In India, Envirofit began operations in 2007 after it became Shell Foundation’s partner in Breathing Space. They got their stoves into retail shops in Indian villages. They didn’t sell. The cookstove, it turned out, is a “push” product.

Women didn’t understand why their chulhas needed replacing. Improved health is not an attractive sales proposition; if it were, no one would eat junk food. Women also did not know the Envirofit brand. And they did not control the household’s purse strings, so men, who didn’t care much about kitchen problems, had to be convinced, too.

In four months, Envirofit spent Rs 4 crore ($540,796) on TV and radio advertisements. Roadshows, billboards and demo agents were all used. The result? 20,000 units sold by end-2008, according to a Shell Foundation report.

Regulating The Money Flow

It was a bump, but the company could not burn money at this rate. It pivoted to selling to factories and cooperatives, who have ready consumers in their employees, and had greater success. Envirofit currently does not make claims about health benefits of their wood stoves, since studies are still ongoing, but the stoves improve “the cooking environment (cleaning time, cooking time, time spent gathering fuel) for the women using them,” said Jessica Alderman, communications director at Envirofit.

Still, Envirofit India sustained losses every year until 2017, according to records and the company.

Luckily, the company had a deep-pocketed mentor. Shell Foundation has invested $26 million in the company, according to Gary Almond, communications manager at the Foundation. The company has raised at least $49.2 million in investments, according to a 2018 Shell Foundation report. Shell has also helped Envirofit sell carbon credits and secure subsidies in the form of grants, prizes, and investors who do not expect market-rate returns (“patient capital”).

Envirofit is a strong investment candidate and has successfully attracted growth and impact oriented investors, said Alderman of Envirofit.

In 2012, Envirofit raised $3 million in debt financing from Maryland-based Calvert Social Investment Foundation Inc. It was underwritten by a seven-year $1.5 million financial guarantee by Shell Foundation and Barr Foundation. The guarantee was meant to “unlock debt to further mature the commercial model and build the creditworthiness of Envirofit,” said Almond of Shell Foundation.

The same year, Envirofit sold $2 million of carbon credits to the Swedish Energy Agency in a deal facilitated by the Shell Foundation, according to financial documents.

Envirofit isn’t Shell Foundation’s only beneficiary in the cookstove sector. In 2016, Shell offered a $2 million loan guarantee to the Calvert Foundation. Calvert, in turn, gave $2 million to Cardecho BV. Cardecho is a finance vehicle set up by BIX Capital, which is a collaboration by Shell Foundation, Cardano Development and Goodwill Advisory to fund cookstove ventures. Yes, Shell Foundation underwrote funding to its own initiative.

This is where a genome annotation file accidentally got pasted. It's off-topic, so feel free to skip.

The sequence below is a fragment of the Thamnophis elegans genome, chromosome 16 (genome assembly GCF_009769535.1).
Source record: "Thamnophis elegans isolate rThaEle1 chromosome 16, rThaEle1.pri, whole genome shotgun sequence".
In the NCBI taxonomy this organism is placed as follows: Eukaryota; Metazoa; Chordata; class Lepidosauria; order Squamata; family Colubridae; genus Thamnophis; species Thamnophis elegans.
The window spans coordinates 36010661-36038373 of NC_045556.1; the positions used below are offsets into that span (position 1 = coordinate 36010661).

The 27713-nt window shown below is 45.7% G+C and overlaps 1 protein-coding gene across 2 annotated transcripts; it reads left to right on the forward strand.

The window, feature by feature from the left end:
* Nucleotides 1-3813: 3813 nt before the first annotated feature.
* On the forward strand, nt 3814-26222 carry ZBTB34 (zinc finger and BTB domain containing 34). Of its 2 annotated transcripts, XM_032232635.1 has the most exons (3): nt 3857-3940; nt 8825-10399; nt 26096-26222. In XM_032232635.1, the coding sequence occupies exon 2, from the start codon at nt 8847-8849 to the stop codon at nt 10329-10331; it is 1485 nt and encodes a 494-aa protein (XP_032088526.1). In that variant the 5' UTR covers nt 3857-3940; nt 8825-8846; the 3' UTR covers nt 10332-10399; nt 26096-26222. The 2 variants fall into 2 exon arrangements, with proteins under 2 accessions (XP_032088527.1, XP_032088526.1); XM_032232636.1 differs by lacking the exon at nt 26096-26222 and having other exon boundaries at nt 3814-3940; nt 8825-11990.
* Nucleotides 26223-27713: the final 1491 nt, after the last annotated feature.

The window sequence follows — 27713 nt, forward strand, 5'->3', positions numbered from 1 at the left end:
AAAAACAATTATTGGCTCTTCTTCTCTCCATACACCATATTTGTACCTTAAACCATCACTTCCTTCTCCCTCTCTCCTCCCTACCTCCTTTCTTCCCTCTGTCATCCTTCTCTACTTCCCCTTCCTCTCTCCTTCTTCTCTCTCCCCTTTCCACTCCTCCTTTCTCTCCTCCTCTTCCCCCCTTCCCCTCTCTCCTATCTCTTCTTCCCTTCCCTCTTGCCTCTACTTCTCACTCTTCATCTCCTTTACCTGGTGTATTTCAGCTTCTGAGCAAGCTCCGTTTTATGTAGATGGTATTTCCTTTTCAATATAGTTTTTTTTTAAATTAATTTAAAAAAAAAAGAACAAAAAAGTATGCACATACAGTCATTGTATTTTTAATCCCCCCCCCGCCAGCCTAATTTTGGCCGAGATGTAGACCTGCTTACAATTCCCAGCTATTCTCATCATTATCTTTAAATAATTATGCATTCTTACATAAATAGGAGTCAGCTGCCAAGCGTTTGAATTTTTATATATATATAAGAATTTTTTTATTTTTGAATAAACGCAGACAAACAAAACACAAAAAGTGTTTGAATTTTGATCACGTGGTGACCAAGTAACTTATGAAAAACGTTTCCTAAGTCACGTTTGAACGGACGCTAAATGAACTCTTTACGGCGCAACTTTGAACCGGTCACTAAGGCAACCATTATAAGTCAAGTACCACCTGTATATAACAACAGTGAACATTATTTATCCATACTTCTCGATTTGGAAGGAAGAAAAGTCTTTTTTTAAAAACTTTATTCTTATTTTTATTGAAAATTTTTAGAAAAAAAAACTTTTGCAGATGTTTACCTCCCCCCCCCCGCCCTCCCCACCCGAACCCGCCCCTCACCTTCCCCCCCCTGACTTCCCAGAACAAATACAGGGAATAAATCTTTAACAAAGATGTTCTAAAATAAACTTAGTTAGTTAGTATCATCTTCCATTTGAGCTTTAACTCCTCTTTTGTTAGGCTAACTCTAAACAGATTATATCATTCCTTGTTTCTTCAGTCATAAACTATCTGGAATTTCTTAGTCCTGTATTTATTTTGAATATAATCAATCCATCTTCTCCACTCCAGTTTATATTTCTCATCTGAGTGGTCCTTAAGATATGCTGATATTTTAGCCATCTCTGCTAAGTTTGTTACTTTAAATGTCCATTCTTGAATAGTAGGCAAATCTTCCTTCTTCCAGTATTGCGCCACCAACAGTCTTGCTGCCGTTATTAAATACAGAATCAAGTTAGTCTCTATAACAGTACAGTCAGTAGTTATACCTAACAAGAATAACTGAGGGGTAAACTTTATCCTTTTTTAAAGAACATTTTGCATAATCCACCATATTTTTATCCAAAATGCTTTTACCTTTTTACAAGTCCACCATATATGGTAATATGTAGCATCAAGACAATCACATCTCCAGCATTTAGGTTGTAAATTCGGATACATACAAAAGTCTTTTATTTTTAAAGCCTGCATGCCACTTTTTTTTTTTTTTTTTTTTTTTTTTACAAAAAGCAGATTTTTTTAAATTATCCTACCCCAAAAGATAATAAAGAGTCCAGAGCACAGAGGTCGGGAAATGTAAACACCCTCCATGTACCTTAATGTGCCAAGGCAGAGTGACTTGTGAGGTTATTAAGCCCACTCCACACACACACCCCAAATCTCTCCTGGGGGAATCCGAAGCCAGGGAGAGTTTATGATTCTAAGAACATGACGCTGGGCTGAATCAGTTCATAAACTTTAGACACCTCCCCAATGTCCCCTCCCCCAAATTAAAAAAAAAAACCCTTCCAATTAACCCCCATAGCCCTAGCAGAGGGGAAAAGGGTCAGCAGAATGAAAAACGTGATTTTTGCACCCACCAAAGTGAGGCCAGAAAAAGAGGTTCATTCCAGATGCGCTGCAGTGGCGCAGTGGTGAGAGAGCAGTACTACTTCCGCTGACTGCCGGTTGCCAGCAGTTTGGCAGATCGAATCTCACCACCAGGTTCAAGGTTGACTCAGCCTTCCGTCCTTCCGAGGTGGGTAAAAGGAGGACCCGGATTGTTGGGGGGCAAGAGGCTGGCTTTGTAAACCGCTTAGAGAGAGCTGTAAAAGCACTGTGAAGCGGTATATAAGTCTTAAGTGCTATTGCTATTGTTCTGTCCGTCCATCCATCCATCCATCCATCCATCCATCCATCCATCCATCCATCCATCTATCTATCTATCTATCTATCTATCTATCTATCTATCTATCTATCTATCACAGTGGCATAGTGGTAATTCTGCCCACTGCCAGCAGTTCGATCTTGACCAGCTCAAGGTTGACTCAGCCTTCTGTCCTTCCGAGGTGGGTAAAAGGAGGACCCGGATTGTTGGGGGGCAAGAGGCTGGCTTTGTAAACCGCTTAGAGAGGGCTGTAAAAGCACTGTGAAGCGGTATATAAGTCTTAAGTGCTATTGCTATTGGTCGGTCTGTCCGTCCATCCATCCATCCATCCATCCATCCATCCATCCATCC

The loan guarantee allowed BIX Capital to raise capital from other investors like the International Finance Corporation, the Dutch Development Bank, and others, Almond of Shell Foundation said. Money from BIX has flowed into American advanced cookstove companies such as BioLite, The Paradigm Project and C-Quest Capital.

It’s like Shell Foundation moving its money into various pockets to make it appear that the cookstove sector has legs, and companies can raise debt and investments all on their own.

Shell Foundation doesn’t agree with this assessment. “Shell Foundation’s approach is to create a supportive ecosystem for access to energy by identifying barriers and market-based solutions for them,” said Almond. “As such, it works with multiple partners that address blockers in the broader clean cooking space and that help grow the sector.”

Making It Simple

So why not simply give away the money? Because the prevailing dogma in the cookstove space is that it’s possible to make money and do good at the same time. This preserves the expectation that investors will one day get their money back.

“We do expect to recoup the equity investment fully since Envirofit has successfully fundraised multiple times,” Almond of Shell Foundation said.

Some experts say American companies like Envirofit have benefited disproportionately from the philanthropic largesse. In fact, much of the seven funds created by GACC to support the sector has gone to US-originating companies.

Take, for instance, the GACC’s Working Capital Fund. Set up in 2015, it was to provide up to $500,000 of loans to credit-worthy companies. Only two cookstove companies were found credit-worthy—Envirofit and New York City-based startup BioLite. The fund shuttered in 2017. The fund manager had expected the cookstove market to grow rapidly—“a forecast that ultimately did not come true,” an internal analysis later found.